In the case of industries also, there are a very wide range of taxes. There is the sales tax which has to be paid on raw materials. There is the entry tax which has to be paid when cement or steel is brought from outside by the builders. There is also the service tax which has to be paid by all professionals. In addition to central and state taxes, local bodies like the CCP also levy their own house tax,  garbage collection fees and other taxes. For instance, if anyone wants to hold a music or fashion show, the total taxes could add up to 40 per cent. Besides the quantity of the tax, there is also the nuisance of maintaining records of payment of a dozen different taxes.

Under the GST there will be just one tax for the entire country. So much so, a truck can travel from Delhi to Goa without having to pay toll at bridges or entry tax when you enter a state or a municipal area. Following the implementation of the GST in July there will be no Value Added Tax, there will be no central sales tax or excise or custom dues. There will be no luxury tax or entertainment tax. This does not mean that there will be no tax at all. What is being done is that all the taxes are being combined so that you pay at a single point so that accounting is easier and evasion becomes difficult. For instance now very few shops and even restaurants pay any taxes because they don’t issue any bill. This will become impossible and unproductive when GST comes into force. This is because as in the case of TDS the trader or manufacturer can claim credit for the amount paid as taxes. Goa stands to benefits as it is a consumer state. So the gross revenue will go up by `1000 crore even after the abolition of most state taxes except for those on petrol and daaru which are outside the purview of GST.

And a few stray thoughts on Parrikar telling officials that they cannot meet MLAs and ministers at home. The presumption is that officials should be available to the public in the office and not be running after ministers. Moreover it could be dangerous to visit an MLA or a minister at home as was proved in the case of Mickky Pacheco.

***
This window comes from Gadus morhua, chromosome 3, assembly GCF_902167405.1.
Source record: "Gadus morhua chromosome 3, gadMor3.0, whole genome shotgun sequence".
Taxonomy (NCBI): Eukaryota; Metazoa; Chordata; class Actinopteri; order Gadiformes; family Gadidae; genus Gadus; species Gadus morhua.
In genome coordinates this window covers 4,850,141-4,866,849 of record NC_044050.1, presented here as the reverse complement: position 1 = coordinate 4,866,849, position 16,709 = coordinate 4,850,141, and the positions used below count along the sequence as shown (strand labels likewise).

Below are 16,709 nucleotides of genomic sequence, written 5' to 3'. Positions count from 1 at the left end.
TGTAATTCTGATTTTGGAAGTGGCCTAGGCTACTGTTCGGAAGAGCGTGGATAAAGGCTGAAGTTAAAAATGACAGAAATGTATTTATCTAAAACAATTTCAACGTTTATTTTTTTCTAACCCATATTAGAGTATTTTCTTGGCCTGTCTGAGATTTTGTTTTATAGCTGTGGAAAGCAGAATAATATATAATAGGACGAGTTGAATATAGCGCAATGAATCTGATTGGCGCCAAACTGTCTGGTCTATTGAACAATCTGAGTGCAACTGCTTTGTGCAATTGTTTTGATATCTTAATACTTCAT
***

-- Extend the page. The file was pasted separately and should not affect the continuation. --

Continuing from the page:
WHEN Mickky was a minister in Parrikar’s cabinet he summoned a junior engineer of the electricity department home, as one of his supporters had complaints about frequent breakdowns in power supply. Not happy with his reply, Mickky slapped him. Unfortunately for Mickky the power employee’s union filed a complaint and Mickky was convicted of assaulting a public servant.

It is true that the ban on officials going to the residence of MLAs and ministers will not only ensure better service to citizens but less pressure on the babu. During the darbars of MLAs and ministers they are conscious of their image. They want to appear like heroes to the people who have come with complaints or seeking favors. To show how important they are, they are likely to shout at officials even though they know that they are helpless. If the linesman does not have a ladder or gloves he cannot be expected to climb an electricity pole. Similarly a PWD engineer cannot do anything about repairing a road if the contractor has not been paid. It is unlikely however that the ruling party minister will obey the order of the chief minister. If they cannot summon the official home the people will think that the MLA or minister has no power. This will affect their chances of getting re-elected.

And a last stray thought for yet another Saturday. After I posted on Facebook and complained to the Health Minister about my malaria relapse, a large team from the Health Department and the Urban Health Centre came to my office. They took blood samples of the entire staff on slides. The Health Officer of the Urban Health Centre also came with them. For a change, the staff of the Health Department, most of whom are from Sattari, had to do some work. In the past they would find an excuse not to work claiming they are baba’s people. Every second politician in Goa is either Baba or Babush.

I was not surprised that the huge team from the Health Department came rushing after my complaint to the minister, but the issue is not me and my staff, who are literate and can look after ourselves. The Health Department staff did not take the blood samples of hundreds of migrant labour staying at Dempo Bhat who cannot afford the treatment or even the blood test to find out if they have malaria. I suggested that the Urban Health Centre in charge give the preventive tablets to the migrant labour staying at Dempo Bhat in tiny rooms rented out by mundkars of Rajesh Dempo. Maybe Rajesh Dempo can offer free malaria testing and treatments to those staying in his property in Dempo Bhat at the Dempo Healthcare Centre in La Campala colony.